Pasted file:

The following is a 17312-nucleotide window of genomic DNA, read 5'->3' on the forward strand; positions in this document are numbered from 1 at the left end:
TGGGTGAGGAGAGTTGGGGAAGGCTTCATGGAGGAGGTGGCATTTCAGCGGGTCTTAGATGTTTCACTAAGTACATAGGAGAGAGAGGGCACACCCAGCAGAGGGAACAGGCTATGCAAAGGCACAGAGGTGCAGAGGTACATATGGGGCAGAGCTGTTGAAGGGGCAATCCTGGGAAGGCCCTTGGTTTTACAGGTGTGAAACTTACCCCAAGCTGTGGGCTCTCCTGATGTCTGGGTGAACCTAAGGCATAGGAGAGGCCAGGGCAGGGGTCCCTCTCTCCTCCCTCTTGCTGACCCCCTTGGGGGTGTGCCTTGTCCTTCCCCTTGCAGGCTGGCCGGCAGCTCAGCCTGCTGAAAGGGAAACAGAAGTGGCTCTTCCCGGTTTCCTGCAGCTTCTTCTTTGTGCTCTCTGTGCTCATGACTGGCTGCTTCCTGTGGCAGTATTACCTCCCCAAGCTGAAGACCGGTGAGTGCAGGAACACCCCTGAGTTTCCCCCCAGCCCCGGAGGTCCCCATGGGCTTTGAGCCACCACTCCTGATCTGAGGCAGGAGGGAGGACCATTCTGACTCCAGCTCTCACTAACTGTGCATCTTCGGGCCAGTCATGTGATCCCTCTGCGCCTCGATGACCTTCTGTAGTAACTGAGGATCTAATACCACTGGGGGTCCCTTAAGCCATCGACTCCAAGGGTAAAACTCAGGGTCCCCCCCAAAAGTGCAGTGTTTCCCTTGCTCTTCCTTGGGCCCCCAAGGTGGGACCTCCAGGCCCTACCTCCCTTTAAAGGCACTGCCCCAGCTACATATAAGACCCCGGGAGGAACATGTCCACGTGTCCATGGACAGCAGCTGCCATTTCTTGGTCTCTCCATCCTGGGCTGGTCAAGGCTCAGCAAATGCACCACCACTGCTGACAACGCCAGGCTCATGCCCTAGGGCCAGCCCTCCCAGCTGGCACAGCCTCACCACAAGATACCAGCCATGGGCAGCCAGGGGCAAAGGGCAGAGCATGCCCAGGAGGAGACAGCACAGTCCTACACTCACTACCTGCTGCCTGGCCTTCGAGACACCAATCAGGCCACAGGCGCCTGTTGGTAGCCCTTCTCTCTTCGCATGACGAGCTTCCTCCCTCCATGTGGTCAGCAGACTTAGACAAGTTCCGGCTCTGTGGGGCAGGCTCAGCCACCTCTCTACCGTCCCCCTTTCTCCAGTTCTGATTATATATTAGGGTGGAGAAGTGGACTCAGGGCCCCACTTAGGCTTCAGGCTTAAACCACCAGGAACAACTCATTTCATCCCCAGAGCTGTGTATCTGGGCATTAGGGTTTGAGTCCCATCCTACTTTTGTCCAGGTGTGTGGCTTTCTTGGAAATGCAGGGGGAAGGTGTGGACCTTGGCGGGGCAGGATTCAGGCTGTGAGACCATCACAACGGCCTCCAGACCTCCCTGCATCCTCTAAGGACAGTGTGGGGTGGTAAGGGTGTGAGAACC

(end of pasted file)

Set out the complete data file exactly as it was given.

The following is a 17312-nucleotide window of genomic DNA, read 5'->3' on the forward strand; positions in this document are numbered from 1 at the left end:
TGGGTGAGGAGAGTTGGGGAAGGCTTCATGGAGGAGGTGGCATTTCAGCGGGTCTTAGATGTTTCACTAAGTACATAGGAGAGAGAGGGCACACCCAGCAGAGGGAACAGGCTATGCAAAGGCACAGAGGTGCAGAGGTACATATGGGGCAGAGCTGTTGAAGGGGCAATCCTGGGAAGGCCCTTGGTTTTACAGGTGTGAAACTTACCCCAAGCTGTGGGCTCTCCTGATGTCTGGGTGAACCTAAGGCATAGGAGAGGCCAGGGCAGGGGTCCCTCTCTCCTCCCTCTTGCTGACCCCCTTGGGGGTGTGCCTTGTCCTTCCCCTTGCAGGCTGGCCGGCAGCTCAGCCTGCTGAAAGGGAAACAGAAGTGGCTCTTCCCGGTTTCCTGCAGCTTCTTCTTTGTGCTCTCTGTGCTCATGACTGGCTGCTTCCTGTGGCAGTATTACCTCCCCAAGCTGAAGACCGGTGAGTGCAGGAACACCCCTGAGTTTCCCCCCAGCCCCGGAGGTCCCCATGGGCTTTGAGCCACCACTCCTGATCTGAGGCAGGAGGGAGGACCATTCTGACTCCAGCTCTCACTAACTGTGCATCTTCGGGCCAGTCATGTGATCCCTCTGCGCCTCGATGACCTTCTGTAGTAACTGAGGATCTAATACCACTGGGGGTCCCTTAAGCCATCGACTCCAAGGGTAAAACTCAGGGTCCCCCCCAAAAGTGCAGTGTTTCCCTTGCTCTTCCTTGGGCCCCCAAGGTGGGACCTCCAGGCCCTACCTCCCTTTAAAGGCACTGCCCCAGCTACATATAAGACCCCGGGAGGAACATGTCCACGTGTCCATGGACAGCAGCTGCCATTTCTTGGTCTCTCCATCCTGGGCTGGTCAAGGCTCAGCAAATGCACCACCACTGCTGACAACGCCAGGCTCATGCCCTAGGGCCAGCCCTCCCAGCTGGCACAGCCTCACCACAAGATACCAGCCATGGGCAGCCAGGGGCAAAGGGCAGAGCATGCCCAGGAGGAGACAGCACAGTCCTACACTCACTACCTGCTGCCTGGCCTTCGAGACACCAATCAGGCCACAGGCGCCTGTTGGTAGCCCTTCTCTCTTCGCATGACGAGCTTCCTCCCTCCATGTGGTCAGCAGACTTAGACAAGTTCCGGCTCTGTGGGGCAGGCTCAGCCACCTCTCTACCGTCCCCCTTTCTCCAGTTCTGATTATATATTAGGGTGGAGAAGTGGACTCAGGGCCCCACTTAGGCTTCAGGCTTAAACCACCAGGAACAACTCATTTCATCCCCAGAGCTGTGTATCTGGGCATTAGGGTTTGAGTCCCATCCTACTTTTGTCCAGGTGTGTGGCTTTCTTGGAAATGCAGGGGGAAGGTGTGGACCTTGGCGGGGCAGGATTCAGGCTGTGAGACCATCACAACGGCCTCCAGACCTCCCTGCATCCTCTAAGGACAGTGTGGGGTGGTAAGGGTGTGAGAACC